The idea of "calories in/calories out" is a good place to start... but you have to remember that every body is different, and that once you get into the obese category, your body will probably not deal with things in a straightforward manner. I know for me, my body is insulin resistant and I have PCOS, so I need fewer calories than most of those calorie counters tell me if I want to lose consistently.
What I did was go to a bunch of the counters, and instead of putting in my current weight, put in my goal weight. That gave me an idea of calories to shoot for. I also put my food into a calorie tracking program (I use Fitday, below) for a couple weeks, to get a realistic view of how much I was actually eating. It shocked me to find out that it is NOT hard for me to eat 2500-3000 calories a day when I'm not paying attention.
So first off, I limited my calories to 2000-2200. Most of my friends who are on doctor-approved diets aim for 1800-2000, so I thought that was a good place to start. And if it's just a matter of calories in/calories out, I would have to lose since I was restricting my calories, right? Well, yes, but much more slowly than I wanted, like a pound every couple of weeks. But I was learning better habits, so I wasn't too upset.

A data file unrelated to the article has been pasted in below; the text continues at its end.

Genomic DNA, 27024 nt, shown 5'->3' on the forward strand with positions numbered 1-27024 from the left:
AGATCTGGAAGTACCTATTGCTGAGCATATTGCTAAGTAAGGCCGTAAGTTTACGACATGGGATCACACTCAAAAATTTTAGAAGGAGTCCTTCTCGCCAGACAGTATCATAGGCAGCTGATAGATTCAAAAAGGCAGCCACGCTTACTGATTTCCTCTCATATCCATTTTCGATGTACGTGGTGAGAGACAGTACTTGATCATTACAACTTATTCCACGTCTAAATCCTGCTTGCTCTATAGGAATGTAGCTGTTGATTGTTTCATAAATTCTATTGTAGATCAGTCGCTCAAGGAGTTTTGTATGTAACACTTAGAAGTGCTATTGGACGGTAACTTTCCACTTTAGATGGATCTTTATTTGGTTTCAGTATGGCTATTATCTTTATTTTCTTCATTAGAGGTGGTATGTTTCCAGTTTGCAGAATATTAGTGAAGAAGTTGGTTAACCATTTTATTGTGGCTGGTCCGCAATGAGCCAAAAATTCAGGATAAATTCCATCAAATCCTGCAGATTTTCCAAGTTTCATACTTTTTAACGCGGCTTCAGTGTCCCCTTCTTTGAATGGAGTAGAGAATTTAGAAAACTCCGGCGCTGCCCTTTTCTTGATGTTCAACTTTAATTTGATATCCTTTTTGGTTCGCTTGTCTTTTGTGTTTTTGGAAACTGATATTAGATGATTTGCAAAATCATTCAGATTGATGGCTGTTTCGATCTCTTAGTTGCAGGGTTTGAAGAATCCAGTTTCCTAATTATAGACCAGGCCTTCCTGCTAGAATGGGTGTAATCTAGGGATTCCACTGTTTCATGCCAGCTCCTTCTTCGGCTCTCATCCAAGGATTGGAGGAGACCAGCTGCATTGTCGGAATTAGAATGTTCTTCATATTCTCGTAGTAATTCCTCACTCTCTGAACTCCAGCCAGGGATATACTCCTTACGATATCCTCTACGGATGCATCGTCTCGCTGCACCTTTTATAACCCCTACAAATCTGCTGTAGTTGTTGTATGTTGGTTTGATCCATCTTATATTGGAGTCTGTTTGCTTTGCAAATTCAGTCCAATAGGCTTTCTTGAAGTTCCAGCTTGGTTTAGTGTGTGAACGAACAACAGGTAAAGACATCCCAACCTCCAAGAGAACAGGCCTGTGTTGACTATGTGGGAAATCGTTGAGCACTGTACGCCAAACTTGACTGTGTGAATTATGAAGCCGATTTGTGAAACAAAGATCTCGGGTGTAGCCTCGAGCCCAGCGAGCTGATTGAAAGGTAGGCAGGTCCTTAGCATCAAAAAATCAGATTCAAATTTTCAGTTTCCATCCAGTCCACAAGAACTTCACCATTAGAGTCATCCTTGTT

Then when I was pretty happy with some of my better eating habits -- like measureing my food and getting more fruit and veggie servings -- I lowered my target again. I have read that one shouldn't go lower than 1200 calories a day. And in truth, when I go low I end up suffering for it from hunger and headaches and *****iness and such. My body needs more fuel than that.
So I aim for 1500-1800 calories a day. When I eat closer to 1500, I tend to lose 1-1.5 pounds a week. When I eat closer to 1800, I tend to lose .5-1 pounds a week. This is looking at month-long trends, though, because my weight fluctuates a lot. Even when I am eating around 1500 consistently, there are weeks when I "gain". I know it's just water fluctuation, so it doesn't bother me. Over time, I've been pretty consistent in losing about a pound a week in this range of calories, with one "free" day a week where I don't count them at all.
I also find that if I limit sugar and white carbs I don't suffer as much from the ups and downs of water weight. When I eat a carb-heavy day, even within my 1500-1800 calorie target zone, I will likely see a "gain" on the scale the next few days. That's just how my body works.
So while calories in/calories out is not a hard-and-fast rule, it IS a good place to start. Within that, you need to find out what works best for your body. While "calorie" at its most basic is merely a measure of heat energy -- how much is released from a particular food when it is burned -- your body will react differently to protein than it does to fat or to carbohydrates. It is within those macronutrients that most of the balancing act comes into play.
It sounds more complicated than it really is. Just make a target or target range for your calories and see how that works for a few weeks. See how your body responds. Then you can worry about tweaking the proportion of your macronutrients, if you want to. Or you can go straight low-calorie. that works for a lot of people, too.
~~ Synger ~~